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a meat-eating dromaeosaurid theropod dinosaur from the Late Cretaceous of Canada.
Pronunciation: DROH-mee-o-SOR-us
Meaning: Running lizard
Author/s: Matthew and Brown (1922)
Synonyms: None known
First Discovery: Alberta, Canada
Chart Position: 97

Dromaeosaurus albertensis

Although nominated to anchor its own family of dinosaurs — Dromaeosauridae — precious little is known of Dromaeosaurus, at least compared to some of its subordinate relatives. A partial skull, a handful of scrappy limb bits and bobs, and perhaps 4 dozen teeth represent the entirety of its remains. But if Barnum Brown hadn't become so totally bored of pulling T.rex remains out of baron badlands we may not have known Dromaeosaurus at all.

Update coming soon. Stay tuned...
Dromaeosaurus is derived from the Greek "dromeus" (runner) and "sauros" (lizard).
The specific epithet, albertensis, is derived from "Alberta" (for Alberta, Canada) and the Latin "-ensis" (from, place of origin).
The first fossils of Dromaeosaurus were discovered at "Little Sandhill Creek" (aka Sand Creek) in the Oldman Formation (Belly River Group), Red Deer River, Dinosaur Provincial Park, Alberta, Canada, by Barnum Brown in 1914.
The Holotype (AMNH 5356) consists of a partial skull 24 cm long, and some foot bones.
Era: Mesozoic
Epoch: Late Cretaceous
Stage: Campanian
Age range: 80-73 mya
Est. max. length: 1.8 meters
Est. max. hip height: 0.6 meters
Est. max. weight: 35 Kg
Diet: Carnivore
Other Species
Eight other species of Dromaeosaurus have been named since 1922 and they're mostly based on teeth that were initially assigned to something else, could belong to something else, or have since been assigned to something else, albeit with a smidge of reservation. Given the fragmentary nature of these remains it comes as little suprise that the only species of Dromaeosaurus still classed as valid is the name-bearing Dromaeosaurus albertensis, but as historical curiosities here they are in all their, ahem, glory...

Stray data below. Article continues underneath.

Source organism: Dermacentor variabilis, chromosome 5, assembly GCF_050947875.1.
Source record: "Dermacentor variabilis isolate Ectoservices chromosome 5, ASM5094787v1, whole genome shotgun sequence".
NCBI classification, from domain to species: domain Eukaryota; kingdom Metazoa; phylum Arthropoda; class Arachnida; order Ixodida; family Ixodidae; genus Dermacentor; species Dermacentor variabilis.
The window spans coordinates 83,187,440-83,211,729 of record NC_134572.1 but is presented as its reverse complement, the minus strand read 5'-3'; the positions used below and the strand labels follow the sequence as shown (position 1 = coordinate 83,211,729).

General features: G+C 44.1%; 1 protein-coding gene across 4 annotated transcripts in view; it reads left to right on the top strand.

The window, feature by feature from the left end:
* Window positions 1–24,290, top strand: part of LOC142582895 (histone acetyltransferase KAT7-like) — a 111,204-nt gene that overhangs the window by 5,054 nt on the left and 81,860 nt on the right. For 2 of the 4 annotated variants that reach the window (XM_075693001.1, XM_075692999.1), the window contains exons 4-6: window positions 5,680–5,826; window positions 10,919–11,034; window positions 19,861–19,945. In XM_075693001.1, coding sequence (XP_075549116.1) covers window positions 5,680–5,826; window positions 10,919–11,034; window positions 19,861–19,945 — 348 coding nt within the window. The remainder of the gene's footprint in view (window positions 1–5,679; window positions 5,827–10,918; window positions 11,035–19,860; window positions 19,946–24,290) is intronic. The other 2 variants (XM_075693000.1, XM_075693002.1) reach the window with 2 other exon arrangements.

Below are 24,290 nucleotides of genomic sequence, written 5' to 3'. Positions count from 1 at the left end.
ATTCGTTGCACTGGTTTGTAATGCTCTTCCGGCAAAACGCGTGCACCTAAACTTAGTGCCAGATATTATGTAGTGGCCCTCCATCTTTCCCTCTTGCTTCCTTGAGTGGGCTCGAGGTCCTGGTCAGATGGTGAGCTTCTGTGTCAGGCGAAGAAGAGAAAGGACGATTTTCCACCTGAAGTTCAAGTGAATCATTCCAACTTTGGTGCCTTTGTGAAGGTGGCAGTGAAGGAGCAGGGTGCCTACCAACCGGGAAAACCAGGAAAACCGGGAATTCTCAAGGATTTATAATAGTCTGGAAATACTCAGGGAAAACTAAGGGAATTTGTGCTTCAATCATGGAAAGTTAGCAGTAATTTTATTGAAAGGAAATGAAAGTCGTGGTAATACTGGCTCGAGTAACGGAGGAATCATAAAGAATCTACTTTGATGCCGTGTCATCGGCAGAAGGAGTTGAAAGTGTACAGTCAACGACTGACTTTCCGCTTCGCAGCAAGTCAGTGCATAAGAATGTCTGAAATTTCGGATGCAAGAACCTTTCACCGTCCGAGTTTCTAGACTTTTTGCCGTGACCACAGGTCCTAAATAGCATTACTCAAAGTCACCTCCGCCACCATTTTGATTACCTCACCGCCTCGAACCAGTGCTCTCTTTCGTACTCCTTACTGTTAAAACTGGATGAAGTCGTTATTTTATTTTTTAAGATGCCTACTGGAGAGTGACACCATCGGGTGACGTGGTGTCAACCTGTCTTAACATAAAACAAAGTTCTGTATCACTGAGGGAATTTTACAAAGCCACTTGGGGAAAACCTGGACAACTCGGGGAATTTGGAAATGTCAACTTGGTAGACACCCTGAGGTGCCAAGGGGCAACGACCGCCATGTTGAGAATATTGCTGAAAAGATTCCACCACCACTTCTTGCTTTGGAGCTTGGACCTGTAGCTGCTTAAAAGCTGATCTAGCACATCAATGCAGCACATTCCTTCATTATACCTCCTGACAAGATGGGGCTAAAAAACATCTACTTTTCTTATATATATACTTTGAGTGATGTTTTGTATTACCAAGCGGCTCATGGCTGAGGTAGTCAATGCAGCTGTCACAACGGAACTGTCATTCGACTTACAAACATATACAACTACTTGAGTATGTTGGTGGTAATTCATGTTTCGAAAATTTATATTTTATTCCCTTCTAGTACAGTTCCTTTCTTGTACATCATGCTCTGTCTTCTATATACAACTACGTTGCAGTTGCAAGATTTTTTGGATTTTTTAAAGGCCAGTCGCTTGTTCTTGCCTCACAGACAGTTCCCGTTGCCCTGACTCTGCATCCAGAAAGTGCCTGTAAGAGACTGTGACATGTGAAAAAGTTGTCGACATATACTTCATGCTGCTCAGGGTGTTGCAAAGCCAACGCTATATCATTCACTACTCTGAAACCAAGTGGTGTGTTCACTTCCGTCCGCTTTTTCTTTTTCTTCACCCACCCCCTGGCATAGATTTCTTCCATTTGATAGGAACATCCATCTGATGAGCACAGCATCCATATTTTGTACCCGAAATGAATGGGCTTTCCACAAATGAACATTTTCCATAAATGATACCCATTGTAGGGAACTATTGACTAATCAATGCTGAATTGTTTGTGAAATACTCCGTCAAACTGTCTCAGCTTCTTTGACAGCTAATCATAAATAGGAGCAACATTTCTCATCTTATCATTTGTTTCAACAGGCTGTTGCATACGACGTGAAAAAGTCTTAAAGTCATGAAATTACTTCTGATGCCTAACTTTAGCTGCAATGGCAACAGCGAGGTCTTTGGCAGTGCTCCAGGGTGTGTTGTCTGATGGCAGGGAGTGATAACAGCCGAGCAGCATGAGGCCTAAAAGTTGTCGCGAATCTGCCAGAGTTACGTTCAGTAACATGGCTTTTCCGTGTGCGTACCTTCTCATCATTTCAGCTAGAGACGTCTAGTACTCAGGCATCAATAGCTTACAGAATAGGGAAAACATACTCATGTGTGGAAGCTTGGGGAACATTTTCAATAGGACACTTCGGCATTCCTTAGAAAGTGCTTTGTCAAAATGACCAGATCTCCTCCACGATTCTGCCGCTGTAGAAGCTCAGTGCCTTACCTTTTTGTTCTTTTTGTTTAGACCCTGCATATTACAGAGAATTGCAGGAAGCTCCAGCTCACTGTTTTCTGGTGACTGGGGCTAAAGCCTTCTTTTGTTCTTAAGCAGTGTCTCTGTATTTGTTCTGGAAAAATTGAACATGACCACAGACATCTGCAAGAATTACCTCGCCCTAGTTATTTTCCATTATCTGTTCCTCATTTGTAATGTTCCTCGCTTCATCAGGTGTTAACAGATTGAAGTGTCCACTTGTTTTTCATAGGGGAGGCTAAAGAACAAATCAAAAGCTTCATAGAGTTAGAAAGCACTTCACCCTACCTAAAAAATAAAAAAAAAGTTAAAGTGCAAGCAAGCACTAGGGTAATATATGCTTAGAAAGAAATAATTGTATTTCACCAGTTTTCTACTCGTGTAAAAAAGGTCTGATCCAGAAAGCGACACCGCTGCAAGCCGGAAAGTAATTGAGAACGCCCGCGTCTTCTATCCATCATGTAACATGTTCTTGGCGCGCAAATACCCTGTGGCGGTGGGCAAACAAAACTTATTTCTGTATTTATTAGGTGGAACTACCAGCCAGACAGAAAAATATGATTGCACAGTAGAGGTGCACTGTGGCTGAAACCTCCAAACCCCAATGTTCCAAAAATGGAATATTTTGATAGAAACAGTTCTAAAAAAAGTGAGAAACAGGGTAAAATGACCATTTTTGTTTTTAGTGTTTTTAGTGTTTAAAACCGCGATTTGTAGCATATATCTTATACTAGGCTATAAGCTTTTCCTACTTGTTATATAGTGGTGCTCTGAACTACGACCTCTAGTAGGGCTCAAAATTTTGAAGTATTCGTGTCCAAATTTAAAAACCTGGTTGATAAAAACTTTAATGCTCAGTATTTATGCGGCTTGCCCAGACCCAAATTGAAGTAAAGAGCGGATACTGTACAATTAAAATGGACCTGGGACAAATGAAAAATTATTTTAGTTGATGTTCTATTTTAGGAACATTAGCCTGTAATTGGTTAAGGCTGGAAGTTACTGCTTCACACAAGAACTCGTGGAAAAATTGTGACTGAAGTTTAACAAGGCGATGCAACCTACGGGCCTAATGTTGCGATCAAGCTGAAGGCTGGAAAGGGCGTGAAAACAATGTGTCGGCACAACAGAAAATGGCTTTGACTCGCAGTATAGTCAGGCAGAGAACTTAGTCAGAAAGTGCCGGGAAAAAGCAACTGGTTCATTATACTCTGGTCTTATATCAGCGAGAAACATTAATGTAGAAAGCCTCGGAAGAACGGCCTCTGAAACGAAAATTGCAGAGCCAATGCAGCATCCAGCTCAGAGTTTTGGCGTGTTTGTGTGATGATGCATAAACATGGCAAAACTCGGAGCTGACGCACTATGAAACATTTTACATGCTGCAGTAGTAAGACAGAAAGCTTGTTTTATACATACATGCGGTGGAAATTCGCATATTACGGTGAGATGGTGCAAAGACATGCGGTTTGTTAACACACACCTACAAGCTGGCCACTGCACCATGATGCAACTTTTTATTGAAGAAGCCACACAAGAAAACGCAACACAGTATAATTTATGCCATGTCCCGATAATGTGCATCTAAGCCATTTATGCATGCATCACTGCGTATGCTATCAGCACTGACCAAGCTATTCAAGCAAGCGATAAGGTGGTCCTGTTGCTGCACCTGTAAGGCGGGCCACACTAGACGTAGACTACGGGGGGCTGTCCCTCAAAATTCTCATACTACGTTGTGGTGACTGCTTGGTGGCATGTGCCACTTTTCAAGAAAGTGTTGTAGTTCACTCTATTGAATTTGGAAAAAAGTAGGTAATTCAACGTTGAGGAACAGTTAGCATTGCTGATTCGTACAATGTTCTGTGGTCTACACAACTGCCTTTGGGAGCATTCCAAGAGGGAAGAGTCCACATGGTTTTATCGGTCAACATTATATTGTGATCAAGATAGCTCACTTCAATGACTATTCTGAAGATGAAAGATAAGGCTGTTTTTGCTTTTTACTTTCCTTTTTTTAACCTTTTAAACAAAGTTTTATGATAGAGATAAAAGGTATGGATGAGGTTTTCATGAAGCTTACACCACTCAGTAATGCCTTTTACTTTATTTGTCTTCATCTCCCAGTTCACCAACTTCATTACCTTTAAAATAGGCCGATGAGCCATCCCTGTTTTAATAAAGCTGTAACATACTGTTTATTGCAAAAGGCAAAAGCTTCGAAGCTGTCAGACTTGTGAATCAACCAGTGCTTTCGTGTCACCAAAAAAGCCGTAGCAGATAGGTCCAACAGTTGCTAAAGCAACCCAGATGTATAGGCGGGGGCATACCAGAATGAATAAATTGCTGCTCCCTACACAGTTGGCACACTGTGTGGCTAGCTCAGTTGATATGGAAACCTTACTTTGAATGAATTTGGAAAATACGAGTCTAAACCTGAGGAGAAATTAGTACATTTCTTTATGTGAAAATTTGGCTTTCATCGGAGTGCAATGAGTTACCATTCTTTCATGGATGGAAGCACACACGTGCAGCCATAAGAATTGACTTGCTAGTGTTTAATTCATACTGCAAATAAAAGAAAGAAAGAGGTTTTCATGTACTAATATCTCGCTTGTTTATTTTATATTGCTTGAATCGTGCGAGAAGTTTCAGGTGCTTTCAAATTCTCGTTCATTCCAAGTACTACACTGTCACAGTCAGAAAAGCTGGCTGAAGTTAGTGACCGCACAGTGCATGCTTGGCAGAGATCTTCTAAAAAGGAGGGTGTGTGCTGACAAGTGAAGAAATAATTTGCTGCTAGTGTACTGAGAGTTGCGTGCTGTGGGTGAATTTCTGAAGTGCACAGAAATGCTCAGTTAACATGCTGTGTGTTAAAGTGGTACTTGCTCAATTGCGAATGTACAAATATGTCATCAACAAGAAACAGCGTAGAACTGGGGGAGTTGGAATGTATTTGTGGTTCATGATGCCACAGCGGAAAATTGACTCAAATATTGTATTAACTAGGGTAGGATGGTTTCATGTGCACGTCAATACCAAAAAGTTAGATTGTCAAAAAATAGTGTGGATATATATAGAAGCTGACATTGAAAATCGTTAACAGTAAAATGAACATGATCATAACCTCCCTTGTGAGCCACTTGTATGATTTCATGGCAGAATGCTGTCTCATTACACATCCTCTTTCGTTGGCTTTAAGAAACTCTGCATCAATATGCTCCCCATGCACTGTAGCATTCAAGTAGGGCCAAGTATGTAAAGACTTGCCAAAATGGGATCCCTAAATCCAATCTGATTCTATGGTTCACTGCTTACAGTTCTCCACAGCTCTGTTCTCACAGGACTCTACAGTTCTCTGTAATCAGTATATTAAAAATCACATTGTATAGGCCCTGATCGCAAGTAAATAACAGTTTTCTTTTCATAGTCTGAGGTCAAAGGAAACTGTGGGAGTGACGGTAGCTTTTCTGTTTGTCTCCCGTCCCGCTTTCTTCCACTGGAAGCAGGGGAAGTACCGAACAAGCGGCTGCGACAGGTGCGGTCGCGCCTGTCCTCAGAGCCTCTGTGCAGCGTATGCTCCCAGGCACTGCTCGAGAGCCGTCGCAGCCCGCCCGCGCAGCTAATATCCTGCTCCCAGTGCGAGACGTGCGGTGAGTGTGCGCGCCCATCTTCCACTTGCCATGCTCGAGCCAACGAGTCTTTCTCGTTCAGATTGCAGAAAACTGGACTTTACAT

1. Dromaeosaurus explanatus (Matthew & Brown 1922), originally Laelaps explanatus (Cope 1876), is known from a few teeth.
2. Dromaeosaurus falculus (Matthew & Brown 1922), originally Laelaps falculus (Cope 1876), is known from a few teeth that have been linked to Aublysodon mirandus (Leidy 1868)... which Oliver Perry Hay renamed Ornithomimus mirandus in 1928.
3. Dromaeosaurus cristatus (Matthew & Brown 1922), originally Laelaps cristatus (Cope 1876), is known only from teeth.
4. Dromaeosaurus laevifrons (Matthew & Brown 1922), originally Laelaps laevifrons (Cope 1876), is known only from teeth that may belong to Dromaeosaurus cristatus.
5. Dromaeosaurus? gracilis (Matthew & Brown 1922), originally Coelurus gracilis (Marsh 1888), is known only from a tooth.
6. Dromaeosaurus? i.s. (Matthew & Brown 1922), originally Zapsalis abradens (Cope 1877), is known from a single tooth that may belong to Paronychodon lacustris... or maybe Richardoestesia.
7. Dromaeosaurus minutus (?), originally Ornithomimus minutus (Marsh 1892), is based on a metatarsus that Russell recognized as the property of an alvarezsaurid in 1972. It may belong to Mononykus.
8. Dromaeosaurus mongoliensis (Paul 1988) was originally known as Adasaurus mongoliensis (Barsbold 1983), and to most paleontologists it still is.
• William D. Matthew and Barnum Brown (1922) "The family Deinodontidae, with notice of a new genus from the Cretaceous of Alberta".
• Colbert, Edwin Harris, and Russell, Dale A (1969) "The small Cretaceous dinosaur Dromaeosaurus". (American Museum novitates No. 2380).
• John H. Ostrom (1969) "Osteology of Deinonychus antirrhopus, an unusual theropod from the Lower Cretaceous of Montana".
• M.A. Norell and P.J. Makovicky (2004) "Dromaeosauridae" in Weishampel, Dodson and Osmólska (eds.) "The Dinosauria: Second Edition".
• Philip J. Currie and Eva Bundgaard Koppelhus (2005) "New information on the anatomy and relationships of Dromaeosaurus albertensis (Dinosauria: Theropoda)".
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To cite this page:
Atkinson, L. "DROMAEOSAURUS :: from DinoChecker's dinosaur archive".
›. Web access: 20th Feb 2018.